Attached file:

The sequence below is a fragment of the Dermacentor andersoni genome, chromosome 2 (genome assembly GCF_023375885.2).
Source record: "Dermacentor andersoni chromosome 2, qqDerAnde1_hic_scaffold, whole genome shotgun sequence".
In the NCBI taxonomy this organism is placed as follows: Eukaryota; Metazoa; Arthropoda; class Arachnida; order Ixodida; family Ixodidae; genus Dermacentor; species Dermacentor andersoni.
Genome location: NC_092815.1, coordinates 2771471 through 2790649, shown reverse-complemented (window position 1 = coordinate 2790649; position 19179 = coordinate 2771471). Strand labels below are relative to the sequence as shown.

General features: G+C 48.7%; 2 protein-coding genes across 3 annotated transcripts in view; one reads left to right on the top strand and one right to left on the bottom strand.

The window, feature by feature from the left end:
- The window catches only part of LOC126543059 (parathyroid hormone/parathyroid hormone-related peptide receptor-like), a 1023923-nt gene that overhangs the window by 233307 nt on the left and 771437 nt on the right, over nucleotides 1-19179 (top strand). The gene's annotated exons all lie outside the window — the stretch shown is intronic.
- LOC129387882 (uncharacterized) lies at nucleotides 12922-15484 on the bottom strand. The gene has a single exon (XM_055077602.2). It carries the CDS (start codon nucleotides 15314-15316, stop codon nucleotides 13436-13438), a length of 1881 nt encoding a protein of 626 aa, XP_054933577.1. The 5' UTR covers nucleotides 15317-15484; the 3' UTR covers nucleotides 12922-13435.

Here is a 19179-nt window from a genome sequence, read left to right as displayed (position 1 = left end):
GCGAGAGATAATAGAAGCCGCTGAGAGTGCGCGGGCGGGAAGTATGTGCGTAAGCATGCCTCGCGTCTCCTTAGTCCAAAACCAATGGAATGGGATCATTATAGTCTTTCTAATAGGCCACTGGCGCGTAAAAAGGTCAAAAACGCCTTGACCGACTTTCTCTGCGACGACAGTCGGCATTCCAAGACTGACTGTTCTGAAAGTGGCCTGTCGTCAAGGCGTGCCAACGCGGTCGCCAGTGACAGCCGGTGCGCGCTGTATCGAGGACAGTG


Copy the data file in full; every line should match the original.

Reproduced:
The sequence below is a fragment of the Dermacentor andersoni genome, chromosome 2 (genome assembly GCF_023375885.2).
Source record: "Dermacentor andersoni chromosome 2, qqDerAnde1_hic_scaffold, whole genome shotgun sequence".
In the NCBI taxonomy this organism is placed as follows: Eukaryota; Metazoa; Arthropoda; class Arachnida; order Ixodida; family Ixodidae; genus Dermacentor; species Dermacentor andersoni.
Genome location: NC_092815.1, coordinates 2771471 through 2790649, shown reverse-complemented (window position 1 = coordinate 2790649; position 19179 = coordinate 2771471). Strand labels below are relative to the sequence as shown.

General features: G+C 48.7%; 2 protein-coding genes across 3 annotated transcripts in view; one reads left to right on the top strand and one right to left on the bottom strand.

The window, feature by feature from the left end:
- The window catches only part of LOC126543059 (parathyroid hormone/parathyroid hormone-related peptide receptor-like), a 1023923-nt gene that overhangs the window by 233307 nt on the left and 771437 nt on the right, over nucleotides 1-19179 (top strand). The gene's annotated exons all lie outside the window — the stretch shown is intronic.
- LOC129387882 (uncharacterized) lies at nucleotides 12922-15484 on the bottom strand. The gene has a single exon (XM_055077602.2). It carries the CDS (start codon nucleotides 15314-15316, stop codon nucleotides 13436-13438), a length of 1881 nt encoding a protein of 626 aa, XP_054933577.1. The 5' UTR covers nucleotides 15317-15484; the 3' UTR covers nucleotides 12922-13435.

Here is a 19179-nt window from a genome sequence, read left to right as displayed (position 1 = left end):
GCGAGAGATAATAGAAGCCGCTGAGAGTGCGCGGGCGGGAAGTATGTGCGTAAGCATGCCTCGCGTCTCCTTAGTCCAAAACCAATGGAATGGGATCATTATAGTCTTTCTAATAGGCCACTGGCGCGTAAAAAGGTCAAAAACGCCTTGACCGACTTTCTCTGCGACGACAGTCGGCATTCCAAGACTGACTGTTCTGAAAGTGGCCTGTCGTCAAGGCGTGCCAACGCGGTCGCCAGTGACAGCCGGTGCGCGCTGTATCGAGGACAGTG